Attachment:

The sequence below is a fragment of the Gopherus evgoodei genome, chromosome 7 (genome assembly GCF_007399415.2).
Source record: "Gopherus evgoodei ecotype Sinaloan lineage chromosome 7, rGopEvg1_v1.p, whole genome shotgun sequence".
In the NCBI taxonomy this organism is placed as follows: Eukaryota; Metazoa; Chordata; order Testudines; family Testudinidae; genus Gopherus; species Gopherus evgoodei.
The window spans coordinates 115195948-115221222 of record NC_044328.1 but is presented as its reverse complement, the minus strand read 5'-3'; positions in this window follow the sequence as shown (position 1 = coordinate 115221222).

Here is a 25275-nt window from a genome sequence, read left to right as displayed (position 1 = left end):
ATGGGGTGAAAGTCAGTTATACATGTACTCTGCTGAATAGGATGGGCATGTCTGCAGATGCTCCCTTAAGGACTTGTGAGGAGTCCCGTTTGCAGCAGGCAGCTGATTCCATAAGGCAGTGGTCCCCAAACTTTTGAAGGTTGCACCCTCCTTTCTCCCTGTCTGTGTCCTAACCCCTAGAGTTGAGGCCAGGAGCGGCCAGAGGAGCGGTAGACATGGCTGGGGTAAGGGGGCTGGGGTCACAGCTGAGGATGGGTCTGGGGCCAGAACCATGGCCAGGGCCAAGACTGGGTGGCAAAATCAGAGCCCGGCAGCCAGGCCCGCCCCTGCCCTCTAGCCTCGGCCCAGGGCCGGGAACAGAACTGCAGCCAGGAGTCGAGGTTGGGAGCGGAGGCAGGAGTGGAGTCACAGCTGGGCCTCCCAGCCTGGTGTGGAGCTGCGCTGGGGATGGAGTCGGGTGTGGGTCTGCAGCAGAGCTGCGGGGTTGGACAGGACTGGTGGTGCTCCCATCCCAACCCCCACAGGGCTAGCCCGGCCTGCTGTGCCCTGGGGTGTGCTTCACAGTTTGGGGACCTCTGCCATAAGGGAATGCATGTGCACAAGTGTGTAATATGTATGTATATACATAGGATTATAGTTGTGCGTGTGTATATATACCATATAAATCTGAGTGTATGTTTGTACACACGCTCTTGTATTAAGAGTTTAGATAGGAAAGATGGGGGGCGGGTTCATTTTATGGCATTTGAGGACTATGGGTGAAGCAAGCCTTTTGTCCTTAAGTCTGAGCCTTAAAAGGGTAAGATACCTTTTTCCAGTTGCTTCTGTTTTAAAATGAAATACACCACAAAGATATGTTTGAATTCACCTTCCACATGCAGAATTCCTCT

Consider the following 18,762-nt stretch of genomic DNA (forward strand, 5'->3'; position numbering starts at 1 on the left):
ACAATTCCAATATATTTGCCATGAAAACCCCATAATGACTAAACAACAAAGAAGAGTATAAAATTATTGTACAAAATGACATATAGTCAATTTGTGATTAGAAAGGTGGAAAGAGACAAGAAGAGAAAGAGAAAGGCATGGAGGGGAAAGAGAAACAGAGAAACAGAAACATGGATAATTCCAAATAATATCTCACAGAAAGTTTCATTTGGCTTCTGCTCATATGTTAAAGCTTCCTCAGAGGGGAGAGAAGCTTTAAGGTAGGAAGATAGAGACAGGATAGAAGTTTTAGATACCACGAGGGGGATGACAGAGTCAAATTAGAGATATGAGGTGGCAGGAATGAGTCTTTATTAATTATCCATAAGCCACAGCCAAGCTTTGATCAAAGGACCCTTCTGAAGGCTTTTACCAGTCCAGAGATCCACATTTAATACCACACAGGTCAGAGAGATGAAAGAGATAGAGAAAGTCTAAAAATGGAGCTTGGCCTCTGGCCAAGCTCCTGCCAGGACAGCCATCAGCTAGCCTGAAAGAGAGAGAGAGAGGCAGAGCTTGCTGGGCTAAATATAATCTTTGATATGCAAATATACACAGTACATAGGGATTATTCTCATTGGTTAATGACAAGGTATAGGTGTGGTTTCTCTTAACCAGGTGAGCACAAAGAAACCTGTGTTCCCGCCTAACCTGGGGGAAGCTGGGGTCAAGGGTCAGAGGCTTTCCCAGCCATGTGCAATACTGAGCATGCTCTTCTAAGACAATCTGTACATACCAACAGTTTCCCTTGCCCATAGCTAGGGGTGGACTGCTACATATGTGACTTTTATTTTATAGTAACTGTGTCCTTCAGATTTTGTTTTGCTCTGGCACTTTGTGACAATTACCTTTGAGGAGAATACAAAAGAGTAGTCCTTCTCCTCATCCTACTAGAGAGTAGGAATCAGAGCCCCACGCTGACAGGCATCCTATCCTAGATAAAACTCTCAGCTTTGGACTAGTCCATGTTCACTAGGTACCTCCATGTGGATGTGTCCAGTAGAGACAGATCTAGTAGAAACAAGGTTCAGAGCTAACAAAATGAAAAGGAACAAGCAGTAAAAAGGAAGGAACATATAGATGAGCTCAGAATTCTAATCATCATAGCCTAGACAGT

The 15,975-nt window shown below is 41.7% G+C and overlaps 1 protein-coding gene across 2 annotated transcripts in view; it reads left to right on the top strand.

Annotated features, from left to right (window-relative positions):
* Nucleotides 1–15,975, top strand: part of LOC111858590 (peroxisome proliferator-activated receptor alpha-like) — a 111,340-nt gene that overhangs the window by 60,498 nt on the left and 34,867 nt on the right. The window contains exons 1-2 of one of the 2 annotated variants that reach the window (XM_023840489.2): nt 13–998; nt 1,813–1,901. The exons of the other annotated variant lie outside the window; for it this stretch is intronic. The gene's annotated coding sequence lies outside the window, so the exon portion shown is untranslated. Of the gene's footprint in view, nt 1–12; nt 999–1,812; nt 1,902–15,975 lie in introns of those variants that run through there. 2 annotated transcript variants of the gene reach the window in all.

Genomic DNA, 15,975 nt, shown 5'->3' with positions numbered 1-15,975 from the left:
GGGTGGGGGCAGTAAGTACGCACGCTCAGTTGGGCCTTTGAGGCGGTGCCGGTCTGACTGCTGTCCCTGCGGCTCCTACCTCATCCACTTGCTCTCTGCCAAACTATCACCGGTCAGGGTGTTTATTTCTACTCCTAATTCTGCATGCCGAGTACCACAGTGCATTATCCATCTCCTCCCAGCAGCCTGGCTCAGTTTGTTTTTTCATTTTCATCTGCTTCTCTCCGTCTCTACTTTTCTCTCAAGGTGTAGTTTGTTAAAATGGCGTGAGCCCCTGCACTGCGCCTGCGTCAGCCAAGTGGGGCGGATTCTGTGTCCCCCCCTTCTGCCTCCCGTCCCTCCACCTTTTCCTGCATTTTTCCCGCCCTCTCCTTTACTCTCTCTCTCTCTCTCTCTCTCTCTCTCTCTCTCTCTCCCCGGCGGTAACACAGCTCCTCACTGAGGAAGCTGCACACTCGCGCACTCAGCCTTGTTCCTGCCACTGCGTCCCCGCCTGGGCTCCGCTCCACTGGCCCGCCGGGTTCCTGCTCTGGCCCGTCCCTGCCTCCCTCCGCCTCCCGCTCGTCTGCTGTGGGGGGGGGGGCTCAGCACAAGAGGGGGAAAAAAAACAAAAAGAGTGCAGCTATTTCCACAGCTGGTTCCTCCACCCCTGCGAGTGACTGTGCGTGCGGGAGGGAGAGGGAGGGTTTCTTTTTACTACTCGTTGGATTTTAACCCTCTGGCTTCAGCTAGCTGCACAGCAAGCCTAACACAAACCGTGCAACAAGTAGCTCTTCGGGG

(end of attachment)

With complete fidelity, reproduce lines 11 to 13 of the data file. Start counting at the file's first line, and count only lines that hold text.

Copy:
* Nucleotides 1–15,975, top strand: part of LOC111858590 (peroxisome proliferator-activated receptor alpha-like) — a 111,340-nt gene that overhangs the window by 60,498 nt on the left and 34,867 nt on the right. The window contains exons 1-2 of one of the 2 annotated variants that reach the window (XM_023840489.2): nt 13–998; nt 1,813–1,901. The exons of the other annotated variant lie outside the window; for it this stretch is intronic. The gene's annotated coding sequence lies outside the window, so the exon portion shown is untranslated. Of the gene's footprint in view, nt 1–12; nt 999–1,812; nt 1,902–15,975 lie in introns of those variants that run through there. 2 annotated transcript variants of the gene reach the window in all.

Genomic DNA, 15,975 nt, shown 5'->3' with positions numbered 1-15,975 from the left:
GGGTGGGGGCAGTAAGTACGCACGCTCAGTTGGGCCTTTGAGGCGGTGCCGGTCTGACTGCTGTCCCTGCGGCTCCTACCTCATCCACTTGCTCTCTGCCAAACTATCACCGGTCAGGGTGTTTATTTCTACTCCTAATTCTGCATGCCGAGTACCACAGTGCATTATCCATCTCCTCCCAGCAGCCTGGCTCAGTTTGTTTTTTCATTTTCATCTGCTTCTCTCCGTCTCTACTTTTCTCTCAAGGTGTAGTTTGTTAAAATGGCGTGAGCCCCTGCACTGCGCCTGCGTCAGCCAAGTGGGGCGGATTCTGTGTCCCCCCCTTCTGCCTCCCGTCCCTCCACCTTTTCCTGCATTTTTCCCGCCCTCTCCTTTACTCTCTCTCTCTCTCTCTCTCTCTCTCTCTCTCTCTCTCCCCGGCGGTAACACAGCTCCTCACTGAGGAAGCTGCACACTCGCGCACTCAGCCTTGTTCCTGCCACTGCGTCCCCGCCTGGGCTCCGCTCCACTGGCCCGCCGGGTTCCTGCTCTGGCCCGTCCCTGCCTCCCTCCGCCTCCCGCTCGTCTGCTGTGGGGGGGGGGGCTCAGCACAAGAGGGGGAAAAAAAACAAAAAGAGTGCAGCTATTTCCACAGCTGGTTCCTCCACCCCTGCGAGTGACTGTGCGTGCGGGAGGGAGAGGGAGGGTTTCTTTTTACTACTCGTTGGATTTTAACCCTCTGGCTTCAGCTAGCTGCACAGCAAGCCTAACACAAACCGTGCAACAAGTAGCTCTTCGGGG